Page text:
Be Our Guest invitations provides a discount of 25 invitations and enclosures free of charge. Please note: orders must be placed for the number required to ensure accuracy of shipping rates. Discount equalling the last increment of 25 will be given prior to credit card processing. Invitations by increments less than 25 discounted by the last increment price. See price listings for details.
Blind embossing is a printing method where an image is pressed into paper resulting in a raised design. The embossing is termed “blind” because the design is formed without ink or foil. (Debossing is an image stamped onto paper or a napkin without ink or foil; it appears “indented.”)
This shade is the ultimate in white, very crisp, pure and bright!
Invitation cards do not fold, your wording is printed on the front
An uneven, feathery edge on a piece of paper is called a deckle edge. This edge is most commonly found on parchment invitations; however, other papers may also have deckle edges and will be noted in descriptions.
The process of using sharp metal rules to cut shapes and designs into paper. Die-cutting includes cutout shapes and sculpted edges.
The traditional set of two envelopes is used with formal invitations and announcements. The outer envelope is addressed to the guest and may have your (the sender’s) address printed on the back flap. The inner envelope, with the invitation and enclosures is enclosed inside the outer envelope. The inner envelope carries only the guests’ names. The inner envelope is available with a coordinating liner; it is not gummed and is not sealed.
This color is a warm creamy beige.
Embossing is like blind embossing above, only this type of printing uses ink or foil on the raised area to add drama and dimension.
This effect is achieved when colored foil is hot-stamped onto paper (perhaps a Christmas card) or accessory items, such as napkins.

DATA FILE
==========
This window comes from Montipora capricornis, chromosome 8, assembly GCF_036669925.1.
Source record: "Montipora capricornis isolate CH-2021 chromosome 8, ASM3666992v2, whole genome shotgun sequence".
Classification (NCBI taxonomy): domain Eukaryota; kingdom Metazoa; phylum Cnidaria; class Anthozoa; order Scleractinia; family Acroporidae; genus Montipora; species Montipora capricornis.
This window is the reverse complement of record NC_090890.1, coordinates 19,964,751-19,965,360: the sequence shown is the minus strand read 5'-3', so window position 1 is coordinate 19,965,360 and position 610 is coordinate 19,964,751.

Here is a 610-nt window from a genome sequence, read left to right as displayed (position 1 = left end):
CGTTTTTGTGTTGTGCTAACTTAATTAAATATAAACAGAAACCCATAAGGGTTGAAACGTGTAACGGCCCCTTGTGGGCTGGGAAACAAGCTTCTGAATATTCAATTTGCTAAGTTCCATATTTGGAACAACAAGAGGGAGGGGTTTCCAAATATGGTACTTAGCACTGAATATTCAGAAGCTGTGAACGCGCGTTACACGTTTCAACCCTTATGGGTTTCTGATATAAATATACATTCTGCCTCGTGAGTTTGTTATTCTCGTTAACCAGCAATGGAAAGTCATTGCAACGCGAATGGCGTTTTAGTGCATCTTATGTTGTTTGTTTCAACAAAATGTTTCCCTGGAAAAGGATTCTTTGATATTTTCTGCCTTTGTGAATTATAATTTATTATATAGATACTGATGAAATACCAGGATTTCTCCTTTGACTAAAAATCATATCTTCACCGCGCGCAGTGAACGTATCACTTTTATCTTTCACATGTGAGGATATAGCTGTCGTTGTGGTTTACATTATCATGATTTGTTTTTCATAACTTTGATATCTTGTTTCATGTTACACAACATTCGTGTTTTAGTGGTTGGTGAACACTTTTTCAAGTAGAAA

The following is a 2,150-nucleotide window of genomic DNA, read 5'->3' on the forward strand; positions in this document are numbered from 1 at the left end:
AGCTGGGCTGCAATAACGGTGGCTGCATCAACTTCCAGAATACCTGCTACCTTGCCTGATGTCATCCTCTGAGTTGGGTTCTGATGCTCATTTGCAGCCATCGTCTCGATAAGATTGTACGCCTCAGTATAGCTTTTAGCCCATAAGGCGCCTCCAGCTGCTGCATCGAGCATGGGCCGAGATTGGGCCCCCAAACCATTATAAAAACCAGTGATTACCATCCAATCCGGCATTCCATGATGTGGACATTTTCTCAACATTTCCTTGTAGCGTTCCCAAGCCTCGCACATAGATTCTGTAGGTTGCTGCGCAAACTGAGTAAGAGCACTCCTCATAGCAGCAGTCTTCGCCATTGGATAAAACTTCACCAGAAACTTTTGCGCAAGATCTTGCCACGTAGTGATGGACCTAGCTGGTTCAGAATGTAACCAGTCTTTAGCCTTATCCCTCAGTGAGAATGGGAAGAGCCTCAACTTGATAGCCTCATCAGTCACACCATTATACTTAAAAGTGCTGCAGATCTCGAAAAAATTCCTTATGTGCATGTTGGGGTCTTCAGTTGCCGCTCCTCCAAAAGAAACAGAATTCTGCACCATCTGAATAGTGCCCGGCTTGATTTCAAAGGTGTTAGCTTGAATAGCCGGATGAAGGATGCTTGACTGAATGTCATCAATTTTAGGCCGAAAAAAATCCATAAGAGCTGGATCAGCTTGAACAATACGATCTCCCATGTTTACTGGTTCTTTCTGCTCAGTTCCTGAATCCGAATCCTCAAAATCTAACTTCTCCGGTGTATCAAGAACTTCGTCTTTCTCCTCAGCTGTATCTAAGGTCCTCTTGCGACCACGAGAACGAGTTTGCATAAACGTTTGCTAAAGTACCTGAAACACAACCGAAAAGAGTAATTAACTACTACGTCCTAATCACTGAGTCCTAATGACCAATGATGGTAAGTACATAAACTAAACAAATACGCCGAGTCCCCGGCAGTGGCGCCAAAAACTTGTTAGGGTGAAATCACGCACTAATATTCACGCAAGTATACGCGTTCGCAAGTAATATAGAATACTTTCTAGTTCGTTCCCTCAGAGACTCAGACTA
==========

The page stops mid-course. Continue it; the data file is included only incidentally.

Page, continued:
Invitation folders are folded once, either to create a top or side fold. Your wording is printed on the front.
A sheet of paper folded twice to create a four-paneled invitation is considered French-folded. This fold is most common with parchment invitations.
This term indicates layers of paper tied or glued together. If the top layer is translucent and the lower is decorative paper, you’ll see a muted version of the lower layer through the translucent top.
This term refers to the decorative paper used to line the inside of an inner envelope or a single envelope.
A panel is the center section of your invitation “framed” by a raised area of paper. It also refers to pages facing each other. For example, a tri-fold invitation when opened fully, has a left, middle and right panel.
This translucent paper is made to look like original parchment. This distinctive paper adds a softening effect to any invitation.
The process that applies a luminous pearl-like finish to part of an invitation, usually to an embossed design, is called pearlizing.
A short-fold is created when a sheet of paper is folded once, not exactly in half, forming an invitation with a short front panel and longer back panel.
This type of printing is created by adding a resin powder to wet ink, which when heated, creates a raised surface.
A tri-fold is created when a sheet of paper is folded twice to form a three-paneled invitation. Both outside panels are folded inward to cover the center panel.
Vellum is a paper with a rich, smooth finish.
This shade is a soft white, like wedding gowns. It is a delicate hue.
A z-fold is created when a sheet of paper is folded twice in accordion fashion to form a three-paneled invitation.